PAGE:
- Oct 29, 2010
Bitwarden can generate passwords of course. The link you provided discloses up front that the issue is resolved. I didn't switch to Bitwarden for extra security (although I'd assume it's at least as good as LastPass). I switched for the easier to use UI. It used to be a constant PITA to copy passwords, whereas it's incredibly quick and easy with the Bitwarden browser extension. Bitwarden also lets me use my fingerprint on mobile, whereas LastPass refused to. To me, that's not an acceptable balance of convenience vs. security. If my fingerprint is good enough for mobile payments it can also be used with my password manager.Surely Bitwarden can generate passwords for you otherwise it'll be pointless just offering a vault? I'll stick to Lastpass thanks specially after reading this https://firstname.lastname@example.org/bitwarden-doesnt-care-about-security-59e2ef87870a. Lastpass and Lastpass Authenticator is free whereas with Bitwarden you have to pay for TOTP.
Paying $10 a year is less than half the LastPass Premium cost, and more than reasonable to support quality development. I don't need any fantastic service I use to be free, as it often begs the question as to how the provider is generating revenue.
In any case, using any password manager with a YubiKey 4 makes it exceptionally unlikely that you're going to be hacked. The comfort of the nice Bitwarden UI and a USB/NFC authentication key to cement the level of security is all any consumer is likely to need.
Yeah, it's pretty dumb to use password management features in any browser. Also, there's no way of knowing if Bitwarden, LastPass, 1Password etc. are going to get hacked or not. By all indications, they seem to be extremely secure. There's only so much you can do for your online security as an ordinary consumer without greatly inconveniencing your life. Personally, I rate everyone:Well, mixing browsers up with secure logins is already a problem. On that site I linked, passwordgenerator that have this in big bold writing further down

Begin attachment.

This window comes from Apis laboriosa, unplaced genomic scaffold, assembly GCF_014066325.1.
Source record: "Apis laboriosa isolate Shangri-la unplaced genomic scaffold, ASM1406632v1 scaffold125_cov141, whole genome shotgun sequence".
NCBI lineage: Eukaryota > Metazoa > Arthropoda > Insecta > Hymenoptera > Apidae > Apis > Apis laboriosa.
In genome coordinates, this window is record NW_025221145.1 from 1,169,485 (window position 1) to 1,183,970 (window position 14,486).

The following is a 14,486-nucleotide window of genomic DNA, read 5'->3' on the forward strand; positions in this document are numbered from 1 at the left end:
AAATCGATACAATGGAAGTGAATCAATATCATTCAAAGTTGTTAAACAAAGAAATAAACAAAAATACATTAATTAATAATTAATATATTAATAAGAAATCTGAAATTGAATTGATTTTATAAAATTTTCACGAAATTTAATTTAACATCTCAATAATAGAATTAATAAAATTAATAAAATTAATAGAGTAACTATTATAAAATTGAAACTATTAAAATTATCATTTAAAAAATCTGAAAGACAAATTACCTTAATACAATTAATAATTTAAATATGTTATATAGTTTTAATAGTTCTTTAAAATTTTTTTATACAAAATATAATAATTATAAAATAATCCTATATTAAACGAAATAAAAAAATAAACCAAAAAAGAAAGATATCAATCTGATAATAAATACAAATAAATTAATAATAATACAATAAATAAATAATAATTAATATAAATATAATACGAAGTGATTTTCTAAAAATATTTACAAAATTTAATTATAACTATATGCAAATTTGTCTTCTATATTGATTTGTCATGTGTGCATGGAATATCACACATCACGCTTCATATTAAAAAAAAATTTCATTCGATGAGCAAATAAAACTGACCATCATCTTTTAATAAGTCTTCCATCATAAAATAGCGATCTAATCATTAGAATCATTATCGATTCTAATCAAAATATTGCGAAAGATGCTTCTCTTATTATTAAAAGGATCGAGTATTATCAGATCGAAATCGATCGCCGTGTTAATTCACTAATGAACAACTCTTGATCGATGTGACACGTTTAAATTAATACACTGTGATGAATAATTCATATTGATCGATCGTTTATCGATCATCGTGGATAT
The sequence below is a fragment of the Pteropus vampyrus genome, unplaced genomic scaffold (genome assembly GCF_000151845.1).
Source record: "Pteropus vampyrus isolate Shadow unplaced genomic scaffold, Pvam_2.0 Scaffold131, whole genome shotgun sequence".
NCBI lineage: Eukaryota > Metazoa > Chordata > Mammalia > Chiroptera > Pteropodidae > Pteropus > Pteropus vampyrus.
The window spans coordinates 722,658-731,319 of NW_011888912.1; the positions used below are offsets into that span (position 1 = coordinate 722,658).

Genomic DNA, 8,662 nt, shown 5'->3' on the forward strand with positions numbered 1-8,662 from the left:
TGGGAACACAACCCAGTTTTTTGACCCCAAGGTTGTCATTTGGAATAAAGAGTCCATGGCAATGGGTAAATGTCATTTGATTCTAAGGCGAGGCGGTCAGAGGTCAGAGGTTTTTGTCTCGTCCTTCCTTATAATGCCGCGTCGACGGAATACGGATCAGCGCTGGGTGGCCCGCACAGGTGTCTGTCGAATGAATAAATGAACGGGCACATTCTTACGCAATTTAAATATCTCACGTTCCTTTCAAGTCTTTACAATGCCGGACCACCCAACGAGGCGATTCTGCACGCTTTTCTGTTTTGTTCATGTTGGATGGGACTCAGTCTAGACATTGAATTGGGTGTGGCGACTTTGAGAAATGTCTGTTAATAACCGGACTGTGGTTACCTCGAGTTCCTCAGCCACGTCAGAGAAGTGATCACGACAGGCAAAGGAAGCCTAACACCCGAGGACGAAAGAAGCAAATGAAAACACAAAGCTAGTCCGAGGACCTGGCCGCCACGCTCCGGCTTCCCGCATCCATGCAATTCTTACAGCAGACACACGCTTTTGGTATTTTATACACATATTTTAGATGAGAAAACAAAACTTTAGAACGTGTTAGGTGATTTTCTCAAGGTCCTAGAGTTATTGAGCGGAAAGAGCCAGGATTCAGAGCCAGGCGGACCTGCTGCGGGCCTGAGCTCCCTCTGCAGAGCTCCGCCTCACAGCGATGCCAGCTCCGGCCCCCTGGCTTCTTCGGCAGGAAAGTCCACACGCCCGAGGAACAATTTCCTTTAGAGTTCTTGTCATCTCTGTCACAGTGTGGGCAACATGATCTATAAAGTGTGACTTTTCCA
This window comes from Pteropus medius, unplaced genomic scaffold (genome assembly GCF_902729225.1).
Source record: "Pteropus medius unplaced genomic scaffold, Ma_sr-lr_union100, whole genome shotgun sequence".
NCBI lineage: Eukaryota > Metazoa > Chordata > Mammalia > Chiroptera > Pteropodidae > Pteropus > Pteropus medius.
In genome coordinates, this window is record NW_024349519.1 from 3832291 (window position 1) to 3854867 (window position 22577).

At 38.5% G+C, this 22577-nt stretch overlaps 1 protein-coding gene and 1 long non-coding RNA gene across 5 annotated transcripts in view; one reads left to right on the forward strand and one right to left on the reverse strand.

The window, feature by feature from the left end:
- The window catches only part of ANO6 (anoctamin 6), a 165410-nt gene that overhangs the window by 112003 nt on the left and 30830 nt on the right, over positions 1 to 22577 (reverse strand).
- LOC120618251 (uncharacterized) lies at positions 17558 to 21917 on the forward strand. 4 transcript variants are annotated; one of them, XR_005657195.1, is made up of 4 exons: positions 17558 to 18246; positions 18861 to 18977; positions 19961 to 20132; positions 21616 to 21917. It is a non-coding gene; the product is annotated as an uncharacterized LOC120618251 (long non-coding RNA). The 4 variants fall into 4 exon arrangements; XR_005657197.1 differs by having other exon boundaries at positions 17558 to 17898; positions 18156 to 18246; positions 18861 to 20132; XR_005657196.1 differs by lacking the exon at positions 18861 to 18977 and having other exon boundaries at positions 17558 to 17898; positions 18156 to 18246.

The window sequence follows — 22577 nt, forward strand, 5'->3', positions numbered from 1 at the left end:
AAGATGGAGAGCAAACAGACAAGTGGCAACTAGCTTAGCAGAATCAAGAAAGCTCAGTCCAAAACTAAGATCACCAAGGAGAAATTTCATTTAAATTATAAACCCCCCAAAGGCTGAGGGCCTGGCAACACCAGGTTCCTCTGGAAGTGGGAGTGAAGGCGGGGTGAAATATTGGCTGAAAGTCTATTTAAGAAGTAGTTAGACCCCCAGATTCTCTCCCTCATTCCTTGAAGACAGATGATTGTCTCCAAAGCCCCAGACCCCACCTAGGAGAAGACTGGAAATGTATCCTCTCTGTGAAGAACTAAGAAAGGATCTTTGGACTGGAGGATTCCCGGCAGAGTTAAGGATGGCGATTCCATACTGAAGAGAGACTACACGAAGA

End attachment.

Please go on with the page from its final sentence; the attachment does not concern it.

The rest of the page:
8. Do not let your Web browsers( FireFox, Chrome, Safari, Opera, IE ) to store your passwords, since all passwords saved in Web browsers can be revealed easily.
In that article:
I can hear a tiny alarm bell going off inside my head just reading what that guy did. Yes the functionality should be rock solid but I'll tell you what, I just do not.....trust......browers.
- uses any mainstream password manager like Bitwarden
- has USB/NFC 2FA like a YubiKey 4 (which can be acquired cheaply by signing up for WIRED magazine)
- has any of the top performing antivirus solutions on their system
- blocks ads in their browser
- ensures their operating system is up to date
- don't use pirated software and games
Those simple steps give you a unique nightmare password for every website, make gaining unauthorised access to your vault extremely unlikely and largely eliminate your exposure to the most common vulnerabilities like user data hacks on random websites, malicious browser ads and local network malware and viruses.